On the flip side, Hanson said, institutions are also hesitant to openly share data in a centralized system. While there are decentralized machine learning methods to address this, such as federated learning, the low levels of data available for rare cancer types hamstring these efforts. 

“If you’re adding noise to only a few cases, you take quite a hit in accuracy to get to the level of privacy you might need in some of these spaces,” Hanson said. 

Bridges and Tombs’ differentially private model training seeks to allow institutions to maintain privacy with much less sacrifice of accuracy. The team delivered promising experimental results on National Cancer Institute cancer survival data using ORNL’s CITADEL framework to comply with federal healthcare privacy laws.

Hanson presented these results at the International Childhood Cancer Data Partnership meetings, part of the G7 Cancer Initiative in Paris, France, in November 2023.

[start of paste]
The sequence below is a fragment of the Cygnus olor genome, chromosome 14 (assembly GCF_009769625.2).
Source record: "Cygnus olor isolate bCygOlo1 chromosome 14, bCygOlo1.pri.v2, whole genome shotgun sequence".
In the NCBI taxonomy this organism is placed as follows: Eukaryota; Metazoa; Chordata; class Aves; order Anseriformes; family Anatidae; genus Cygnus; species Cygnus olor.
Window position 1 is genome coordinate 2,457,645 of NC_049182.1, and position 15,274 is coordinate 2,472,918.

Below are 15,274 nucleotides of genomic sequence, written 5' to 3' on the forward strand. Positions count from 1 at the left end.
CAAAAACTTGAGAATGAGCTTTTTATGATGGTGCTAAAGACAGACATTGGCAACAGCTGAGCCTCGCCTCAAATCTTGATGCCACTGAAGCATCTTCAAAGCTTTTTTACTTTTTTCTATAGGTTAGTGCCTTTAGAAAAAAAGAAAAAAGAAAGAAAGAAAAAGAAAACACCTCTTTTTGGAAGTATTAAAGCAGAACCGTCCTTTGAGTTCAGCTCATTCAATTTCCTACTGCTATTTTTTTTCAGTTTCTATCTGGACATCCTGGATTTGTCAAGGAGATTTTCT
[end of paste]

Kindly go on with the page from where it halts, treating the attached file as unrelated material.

Widely deploying this new method of differentially private machine learning could help enable real-time cancer surveillance, matching patients to appropriate clinical trials, and help predict cancer outcomes.

“Within the next three years, we would really like (this method) to be widely used by individuals in the medical community so they can solve big problems, especially for rare diseases like childhood cancer,” Hanson said.

UT-Battelle manages ORNL for the Department of Energy’s Office of Science, the single largest supporter of basic research in the physical sciences in the United States. The Office of Science is working to address some of the most pressing challenges of our time. For more information, please visit